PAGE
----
I got an envelope in the mail, from “A.M.”, Brooklyn, and of course, I didn’t remember anything about it. I order a lot of books online and have them shipped to me via media-mail, which usually means a delay of at least a week. Occasionally, someone will email me and offer me a copy of a book, and I usually forget about that, too. I’m not senile (I think), I just remember other things (often things that are entirely useless, I wish I had this under control). In any case, the envelope contained a hand-made zine, with the cover made to look like a very old letter (see above); and the inside contains b/w photography.
There’ll be enough people who’ll hate me for saying this, but regardless, it’s the kind of photography that I never look at much online. But here’s the thing, presented this way, it has more additional qualities than just the tangible one (click on the above image to get an idea). I like things to be a bit neat, so the loose thread is driving me crazy - but it’s also part of the experience. I love it.
This has me wondering what all those who are so eager to see photo books on iPads or other gadgets would say about this. What’s a zine on an iPad? I mean, what would be the point?
Of course, I could think of a lot of photography that would look great on one of those electronic devices, but there is also a lot that will look like crap. So there’s the future of the photo book: It’s going to be books, real books, made out of real paper, often even hand-made.
Maybe I’m channeling my inner Jaron Lanier too much, but especially photo books are more than just some contents to be distributed in a uniform manner. Will we end up in a world where just as every Facebook profile looks the same, all iPad photo books will end up looking the same? This is one of Lanier’s points (people like to quote the phrase “digital Maoism”, but they never explain what he really means by that), that places like Facebook do not promote individual creativity - even if you add a lot of your personal details (which will probably differ from everybody else’s), your profile page will still look like everybody else’s. In the book world, you can already see this happening with Blurb, where there’s a narrow set of standard templates, and people fill those. One image here, one image there. You don’t need a hand-made zine to show what’s at stake, but, seriously, it drives home the point.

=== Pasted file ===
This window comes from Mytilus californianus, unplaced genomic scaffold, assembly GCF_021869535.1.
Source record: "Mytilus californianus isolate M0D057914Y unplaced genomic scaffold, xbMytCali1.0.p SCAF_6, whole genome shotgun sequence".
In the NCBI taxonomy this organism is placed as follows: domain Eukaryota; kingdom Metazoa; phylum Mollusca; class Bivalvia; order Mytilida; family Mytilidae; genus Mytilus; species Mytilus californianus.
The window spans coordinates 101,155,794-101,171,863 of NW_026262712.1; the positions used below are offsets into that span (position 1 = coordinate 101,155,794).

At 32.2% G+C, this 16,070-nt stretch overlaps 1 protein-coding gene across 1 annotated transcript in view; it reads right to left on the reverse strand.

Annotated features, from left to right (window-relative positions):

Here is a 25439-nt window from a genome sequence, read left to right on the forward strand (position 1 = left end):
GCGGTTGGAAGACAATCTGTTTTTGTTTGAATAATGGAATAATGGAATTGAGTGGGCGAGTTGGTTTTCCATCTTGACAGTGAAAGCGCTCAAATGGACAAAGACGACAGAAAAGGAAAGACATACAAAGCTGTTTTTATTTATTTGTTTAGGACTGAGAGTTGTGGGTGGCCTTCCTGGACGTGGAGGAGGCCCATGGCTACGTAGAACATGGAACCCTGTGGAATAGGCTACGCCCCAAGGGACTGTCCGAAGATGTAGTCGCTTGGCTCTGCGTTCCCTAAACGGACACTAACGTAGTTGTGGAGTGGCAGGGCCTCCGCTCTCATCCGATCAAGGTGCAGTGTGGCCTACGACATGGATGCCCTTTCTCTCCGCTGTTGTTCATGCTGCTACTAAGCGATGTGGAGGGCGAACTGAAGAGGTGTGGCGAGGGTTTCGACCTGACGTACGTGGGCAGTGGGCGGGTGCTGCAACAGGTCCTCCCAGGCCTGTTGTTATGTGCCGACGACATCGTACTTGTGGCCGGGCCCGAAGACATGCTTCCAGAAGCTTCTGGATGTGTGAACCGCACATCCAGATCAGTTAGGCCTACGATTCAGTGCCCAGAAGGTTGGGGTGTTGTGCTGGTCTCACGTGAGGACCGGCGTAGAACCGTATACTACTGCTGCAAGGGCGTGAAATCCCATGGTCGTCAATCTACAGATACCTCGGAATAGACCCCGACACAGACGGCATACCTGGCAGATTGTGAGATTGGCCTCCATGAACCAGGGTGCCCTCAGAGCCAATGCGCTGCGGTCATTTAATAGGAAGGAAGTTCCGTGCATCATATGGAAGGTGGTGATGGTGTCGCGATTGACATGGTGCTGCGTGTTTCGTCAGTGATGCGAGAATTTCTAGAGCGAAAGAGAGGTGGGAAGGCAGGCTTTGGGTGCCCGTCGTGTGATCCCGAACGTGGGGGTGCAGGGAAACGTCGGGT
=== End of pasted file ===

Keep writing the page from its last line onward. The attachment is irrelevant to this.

When I started to look into independently produced photo books - largely as a reaction to being bored with gallery shows on paper (see this post and this one) - I had hopes a new world would open up to me, and I’m glad it’s happening.
I also received Fotodok’s publication of Raphael Dallaporta’s Domestic Slavery in the mail. You could maybe call this a high-end zine - it’s not even bound, but a lot of design has gone into making it look very neat and clean.
Alex’s zine and Domestic Slavery occupy opposite poles of what one could call the spectrum of zines. While they look and feel very different, what they have in common is a dedication to producing a genuine outlet for some photography. In both cases, the form does follow the function a little bit, and in both cases there is proof that bored photo bloggers like myself notwithstanding the medium photo book is very much alive.
I’ll keep talking about the photo book in its many variants here; that’s part of what “Photo Book Friday” is about.